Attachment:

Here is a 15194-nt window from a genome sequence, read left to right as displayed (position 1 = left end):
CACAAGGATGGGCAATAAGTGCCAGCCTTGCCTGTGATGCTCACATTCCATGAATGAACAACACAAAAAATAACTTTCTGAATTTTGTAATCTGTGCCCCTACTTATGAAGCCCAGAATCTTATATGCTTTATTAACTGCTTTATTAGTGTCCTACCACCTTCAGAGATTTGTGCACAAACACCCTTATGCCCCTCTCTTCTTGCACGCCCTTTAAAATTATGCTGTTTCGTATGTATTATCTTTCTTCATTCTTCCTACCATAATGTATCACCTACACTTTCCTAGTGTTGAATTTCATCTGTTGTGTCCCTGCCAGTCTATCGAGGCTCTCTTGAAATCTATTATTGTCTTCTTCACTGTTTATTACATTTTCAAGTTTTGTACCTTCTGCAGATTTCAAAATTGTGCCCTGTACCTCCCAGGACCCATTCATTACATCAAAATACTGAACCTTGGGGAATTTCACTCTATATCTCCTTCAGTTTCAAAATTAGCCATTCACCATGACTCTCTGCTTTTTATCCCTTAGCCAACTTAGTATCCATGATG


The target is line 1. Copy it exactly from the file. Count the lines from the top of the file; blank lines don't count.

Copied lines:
Here is a 15194-nt window from a genome sequence, read left to right as displayed (position 1 = left end):